There are many days when I’m worn out and burdened by a job that requires me to spend the majority of my time killing things. I’m not the type of person that wakes up in the morning and says “Alright, I get to go annihilate a few acres of cattails today. Bring it on!” That is not me. Rather my passion and enthusiasm is more often brought out by returning life to the earth. This is such a small portion of Blue Heron Ministries calendar year that I’m always left wanting for more when it does happen. I spend most of the year dreaming of the days when my actions of taking life away from a place will give way to returning life back to the land. Why all this death and herbicide? Is it necessary? I’ve pondered this question often in my years as a restoration ecologist. The answer I’ve come to is yes, it is necessary. And though I often dislike the fact, in this broken world such aggressive actions are required to return many areas to a state of ecological health and/or integrity.
Ecological health/integrity, what does that even mean? When we think of human health, we are usually talking about the body and mind being free from illness or injury and possessing soundness and vigor. As my college biology teacher taught me, health can also be thought of as the body’s ability to maintain homeostasis, or a relatively steady state. This requires a healthy body to be both resistant and resilient to stress. If we get too hot, our body responds by sweating and cooling us down. If we are infected by a germ, our body produces antibodies to help destroy the infection. If we are cut, our blood begins to clot and seal the wound. All these actions keep the body functioning within the parameters needed for survival and optimum function. But sometimes the body gets stressed beyond its ability to handle the stress on its own. At these times, outside intervention is needed or the body will lose its ability to function correctly and severely diminished health or even death will ensue. Most commonly we turn to doctors to assist us in these situations.
Those of us who work at Blue Heron Ministries can be thought of as health care providers of natural systems. We monitor our area’s habitats and ecosystems and seek to make improvements when these systems are not functioning property. In essence, we monitor the ecological health and integrity of the land and the organisms that depend on it. What then does an ecosystem need to be considered healthy? Though there are many ways to look at this and many scientists would argue that ecological integrity is a much better way to frame this discussion, for not let;s stay with the comparison of ecological health to human health. For an ecosystem to be healthy it must be free of illness or injury or at least maintain its ability to support and maintain a biological system resilient and resistant to outside stresses. How do the natural areas in northeast Indiana measure up? As many of you know or would guess, they are almost all sick, some much more worse than others.
One of the largest stresses to the ecosystems around us, and around the world for that matter, is invasive species. These organisms are very similar to cancer as they infect natural areas in which they did not originate. Once introduced, invasive species will begin to reproduce and outcompete native organisms until, in many cases, the natural is almost entirely dominated by one species. Just as doctors today use chemotherapy to remove invasive cancer from the human body, we use chemotherapy to remove invasive cancer from the human body, we use chemotherapy in the form of herbicide to treat the cancer of invasive species. Just like chemotherapy is used for as short a duration as possible while still ensuring the highest likelihood of success, so are our herbicide treatments on invasive species. And just like cancer survivors must undergo regular testing to find the cancer if it does return, so the natural areas that have been healed from their invasive species infections must also routinely be checked for invasive species and dealt with as soon as possible if found.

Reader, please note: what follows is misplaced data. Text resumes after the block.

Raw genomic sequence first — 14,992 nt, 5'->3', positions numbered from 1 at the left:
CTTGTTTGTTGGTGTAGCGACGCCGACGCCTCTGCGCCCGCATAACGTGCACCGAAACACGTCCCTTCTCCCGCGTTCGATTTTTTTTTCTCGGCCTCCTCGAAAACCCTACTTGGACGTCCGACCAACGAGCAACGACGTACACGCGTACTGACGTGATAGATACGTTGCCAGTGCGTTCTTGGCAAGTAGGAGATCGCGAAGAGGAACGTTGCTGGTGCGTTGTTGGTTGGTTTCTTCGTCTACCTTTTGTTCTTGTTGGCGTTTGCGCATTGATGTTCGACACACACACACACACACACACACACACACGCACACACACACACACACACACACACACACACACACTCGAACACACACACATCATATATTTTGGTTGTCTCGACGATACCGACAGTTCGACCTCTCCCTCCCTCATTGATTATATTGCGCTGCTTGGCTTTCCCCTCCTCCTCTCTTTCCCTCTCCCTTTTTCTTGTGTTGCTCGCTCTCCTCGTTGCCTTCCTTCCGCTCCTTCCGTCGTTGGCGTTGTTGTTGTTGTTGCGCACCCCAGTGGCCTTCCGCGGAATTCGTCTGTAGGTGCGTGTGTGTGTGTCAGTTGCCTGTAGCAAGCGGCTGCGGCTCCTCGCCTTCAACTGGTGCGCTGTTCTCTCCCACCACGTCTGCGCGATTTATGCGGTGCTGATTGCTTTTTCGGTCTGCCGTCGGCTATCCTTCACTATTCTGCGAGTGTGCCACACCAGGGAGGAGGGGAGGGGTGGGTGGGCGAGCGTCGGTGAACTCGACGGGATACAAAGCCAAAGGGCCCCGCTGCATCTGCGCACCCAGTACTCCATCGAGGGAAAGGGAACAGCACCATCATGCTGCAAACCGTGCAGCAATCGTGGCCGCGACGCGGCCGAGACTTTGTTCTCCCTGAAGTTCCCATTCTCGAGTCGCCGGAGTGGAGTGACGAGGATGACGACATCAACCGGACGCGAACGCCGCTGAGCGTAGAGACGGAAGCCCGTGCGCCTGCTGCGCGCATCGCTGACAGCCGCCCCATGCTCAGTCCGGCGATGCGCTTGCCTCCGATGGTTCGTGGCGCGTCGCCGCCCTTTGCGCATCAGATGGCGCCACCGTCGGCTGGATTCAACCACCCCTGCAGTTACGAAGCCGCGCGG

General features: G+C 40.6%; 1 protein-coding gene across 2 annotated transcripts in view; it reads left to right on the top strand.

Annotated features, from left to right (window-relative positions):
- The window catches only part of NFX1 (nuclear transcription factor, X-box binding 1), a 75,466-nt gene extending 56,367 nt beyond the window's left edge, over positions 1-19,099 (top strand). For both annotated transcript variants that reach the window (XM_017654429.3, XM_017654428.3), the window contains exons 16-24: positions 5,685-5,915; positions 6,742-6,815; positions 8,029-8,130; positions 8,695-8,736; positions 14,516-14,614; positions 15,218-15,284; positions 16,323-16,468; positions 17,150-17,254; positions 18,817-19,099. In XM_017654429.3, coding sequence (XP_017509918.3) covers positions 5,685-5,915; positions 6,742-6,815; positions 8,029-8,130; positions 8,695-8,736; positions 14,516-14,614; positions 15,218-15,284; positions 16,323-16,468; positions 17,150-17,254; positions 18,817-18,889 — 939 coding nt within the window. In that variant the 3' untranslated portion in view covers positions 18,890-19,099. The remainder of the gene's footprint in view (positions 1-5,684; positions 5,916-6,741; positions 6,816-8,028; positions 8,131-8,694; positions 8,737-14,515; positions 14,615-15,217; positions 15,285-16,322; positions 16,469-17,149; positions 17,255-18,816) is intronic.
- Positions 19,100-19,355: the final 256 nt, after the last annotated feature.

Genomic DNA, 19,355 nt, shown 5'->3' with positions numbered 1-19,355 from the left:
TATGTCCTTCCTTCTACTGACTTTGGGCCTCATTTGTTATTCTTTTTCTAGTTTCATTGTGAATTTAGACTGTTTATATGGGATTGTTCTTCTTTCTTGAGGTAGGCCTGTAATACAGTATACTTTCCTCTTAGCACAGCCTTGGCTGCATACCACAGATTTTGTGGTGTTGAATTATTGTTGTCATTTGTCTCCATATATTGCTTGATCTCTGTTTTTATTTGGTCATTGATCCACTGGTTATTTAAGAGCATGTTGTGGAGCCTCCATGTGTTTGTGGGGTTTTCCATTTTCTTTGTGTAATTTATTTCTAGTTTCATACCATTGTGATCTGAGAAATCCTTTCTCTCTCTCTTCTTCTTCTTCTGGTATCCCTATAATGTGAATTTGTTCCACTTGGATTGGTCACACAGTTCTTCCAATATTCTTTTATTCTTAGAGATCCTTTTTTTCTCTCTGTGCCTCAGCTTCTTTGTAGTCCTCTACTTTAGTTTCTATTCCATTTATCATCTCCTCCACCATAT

To be honest, many of the once widespread habitats and ecosystems of northeast Indiana have been injured or infected so severely that they are no longer present in the areas where they once dominated. The prairies, savannas, wetlands, and old growth forests once all too common on the northeast Indiana landscape are now gone. They have experienced “death: or are severely degraded beyond the point of recognition and have been replaced with habitats that thrive on the disturbances that human habitation and have been replaced with habitats that thrive on the disturbances that human habitation brings. You’d be hard-pressed to find any habitats that have not been significantly altered over the past two centuries.
But there is hope. This is the hope that Blue Heron Ministries is founded on. Death is not the end of the story. We here on earth have been invited to take part in the same great restoration that Jesus Christ inaugurated that first Easter morning. Jesus was all about bringing the kingdom of God here on earth. In that kingdom, our relationships are restored. Man to God, man to man, and man to the dead to show us that resurrection after death and the full restoration of all relationships is possible in the Kingdom of God. So, on those days when I am spraying invasive species with herbicide and causing so much death and ugliness, I remember that I am not taking life carelessly. My actions are part of a larger plan to bring healing and eventfully restoration to the landscape. For, it is only through the removal of the disease that the landscape can be reseeded, reborn, and returned back to its rightful relationship with the rest of creation. Of these actions, I am proud to do my part.